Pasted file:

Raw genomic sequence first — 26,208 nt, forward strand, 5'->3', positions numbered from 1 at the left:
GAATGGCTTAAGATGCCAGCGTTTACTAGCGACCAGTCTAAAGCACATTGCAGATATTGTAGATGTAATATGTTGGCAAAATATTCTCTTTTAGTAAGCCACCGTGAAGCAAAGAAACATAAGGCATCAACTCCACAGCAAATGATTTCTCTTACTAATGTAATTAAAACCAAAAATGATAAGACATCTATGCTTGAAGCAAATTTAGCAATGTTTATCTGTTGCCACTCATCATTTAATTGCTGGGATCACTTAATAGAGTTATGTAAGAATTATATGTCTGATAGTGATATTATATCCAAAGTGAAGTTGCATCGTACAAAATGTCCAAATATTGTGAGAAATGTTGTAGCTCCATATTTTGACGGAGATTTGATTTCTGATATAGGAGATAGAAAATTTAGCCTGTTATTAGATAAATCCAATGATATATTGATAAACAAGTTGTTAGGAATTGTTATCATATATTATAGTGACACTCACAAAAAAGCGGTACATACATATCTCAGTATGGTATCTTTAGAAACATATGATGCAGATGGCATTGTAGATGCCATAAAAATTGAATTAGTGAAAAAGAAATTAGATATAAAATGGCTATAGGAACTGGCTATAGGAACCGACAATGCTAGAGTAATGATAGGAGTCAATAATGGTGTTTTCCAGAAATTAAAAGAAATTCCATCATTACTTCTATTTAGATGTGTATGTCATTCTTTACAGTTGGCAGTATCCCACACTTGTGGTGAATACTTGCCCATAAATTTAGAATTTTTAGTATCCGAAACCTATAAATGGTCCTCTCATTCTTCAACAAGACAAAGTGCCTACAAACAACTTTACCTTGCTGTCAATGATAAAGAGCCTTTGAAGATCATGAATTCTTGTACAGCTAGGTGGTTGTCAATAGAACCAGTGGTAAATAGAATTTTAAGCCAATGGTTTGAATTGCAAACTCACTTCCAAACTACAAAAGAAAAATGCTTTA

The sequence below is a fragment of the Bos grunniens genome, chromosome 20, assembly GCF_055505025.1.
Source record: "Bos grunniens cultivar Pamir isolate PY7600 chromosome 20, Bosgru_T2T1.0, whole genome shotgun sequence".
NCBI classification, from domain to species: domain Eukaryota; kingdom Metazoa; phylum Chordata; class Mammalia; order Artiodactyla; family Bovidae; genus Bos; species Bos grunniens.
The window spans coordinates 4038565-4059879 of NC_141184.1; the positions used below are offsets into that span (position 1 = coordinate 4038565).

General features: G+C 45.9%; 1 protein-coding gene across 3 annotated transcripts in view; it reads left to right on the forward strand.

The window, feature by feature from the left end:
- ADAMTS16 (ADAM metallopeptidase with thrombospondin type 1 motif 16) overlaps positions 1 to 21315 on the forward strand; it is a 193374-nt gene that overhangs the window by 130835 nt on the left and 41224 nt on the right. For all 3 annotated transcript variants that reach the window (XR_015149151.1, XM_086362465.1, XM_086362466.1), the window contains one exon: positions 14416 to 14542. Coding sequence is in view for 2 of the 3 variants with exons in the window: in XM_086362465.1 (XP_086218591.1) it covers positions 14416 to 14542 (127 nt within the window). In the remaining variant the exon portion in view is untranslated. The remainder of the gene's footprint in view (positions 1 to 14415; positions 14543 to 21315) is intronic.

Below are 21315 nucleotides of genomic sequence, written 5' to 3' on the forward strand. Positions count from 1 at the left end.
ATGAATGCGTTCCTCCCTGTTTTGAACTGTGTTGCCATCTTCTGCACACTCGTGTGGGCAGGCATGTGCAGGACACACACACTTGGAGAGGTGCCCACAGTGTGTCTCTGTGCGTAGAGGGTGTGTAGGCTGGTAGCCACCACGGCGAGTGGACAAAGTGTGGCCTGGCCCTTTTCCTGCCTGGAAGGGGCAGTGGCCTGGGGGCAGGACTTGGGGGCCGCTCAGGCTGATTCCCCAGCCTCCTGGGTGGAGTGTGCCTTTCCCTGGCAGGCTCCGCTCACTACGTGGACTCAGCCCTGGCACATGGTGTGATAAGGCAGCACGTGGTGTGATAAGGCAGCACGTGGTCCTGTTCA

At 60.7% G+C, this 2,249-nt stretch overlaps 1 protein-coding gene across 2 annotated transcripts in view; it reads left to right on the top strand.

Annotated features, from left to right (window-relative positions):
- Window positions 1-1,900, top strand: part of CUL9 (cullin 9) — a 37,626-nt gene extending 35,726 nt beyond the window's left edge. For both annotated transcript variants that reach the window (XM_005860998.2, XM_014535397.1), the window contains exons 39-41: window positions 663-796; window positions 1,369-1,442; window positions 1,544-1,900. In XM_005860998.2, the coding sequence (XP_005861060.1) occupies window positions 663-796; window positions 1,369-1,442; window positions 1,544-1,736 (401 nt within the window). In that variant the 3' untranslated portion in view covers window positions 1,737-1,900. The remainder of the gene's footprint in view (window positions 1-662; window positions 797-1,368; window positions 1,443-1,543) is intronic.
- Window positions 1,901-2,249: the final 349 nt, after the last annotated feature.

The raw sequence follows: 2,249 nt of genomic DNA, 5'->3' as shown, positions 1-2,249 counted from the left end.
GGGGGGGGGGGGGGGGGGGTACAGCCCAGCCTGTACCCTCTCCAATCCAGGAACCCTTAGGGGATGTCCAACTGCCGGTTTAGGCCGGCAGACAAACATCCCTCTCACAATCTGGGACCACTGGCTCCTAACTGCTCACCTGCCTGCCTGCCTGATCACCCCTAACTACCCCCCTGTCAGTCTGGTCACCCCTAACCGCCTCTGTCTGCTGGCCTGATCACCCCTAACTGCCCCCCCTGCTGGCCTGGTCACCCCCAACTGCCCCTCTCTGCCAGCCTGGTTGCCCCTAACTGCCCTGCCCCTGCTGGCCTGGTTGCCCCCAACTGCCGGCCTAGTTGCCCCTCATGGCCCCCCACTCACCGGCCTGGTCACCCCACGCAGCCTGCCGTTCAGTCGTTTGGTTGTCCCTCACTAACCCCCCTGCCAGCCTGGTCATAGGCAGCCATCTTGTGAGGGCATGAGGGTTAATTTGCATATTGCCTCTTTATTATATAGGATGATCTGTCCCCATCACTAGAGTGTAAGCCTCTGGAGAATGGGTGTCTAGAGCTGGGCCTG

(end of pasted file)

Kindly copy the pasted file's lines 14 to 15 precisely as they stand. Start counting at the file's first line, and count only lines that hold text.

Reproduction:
- Window positions 1-1,900, top strand: part of CUL9 (cullin 9) — a 37,626-nt gene extending 35,726 nt beyond the window's left edge. For both annotated transcript variants that reach the window (XM_005860998.2, XM_014535397.1), the window contains exons 39-41: window positions 663-796; window positions 1,369-1,442; window positions 1,544-1,900. In XM_005860998.2, the coding sequence (XP_005861060.1) occupies window positions 663-796; window positions 1,369-1,442; window positions 1,544-1,736 (401 nt within the window). In that variant the 3' untranslated portion in view covers window positions 1,737-1,900. The remainder of the gene's footprint in view (window positions 1-662; window positions 797-1,368; window positions 1,443-1,543) is intronic.
- Window positions 1,901-2,249: the final 349 nt, after the last annotated feature.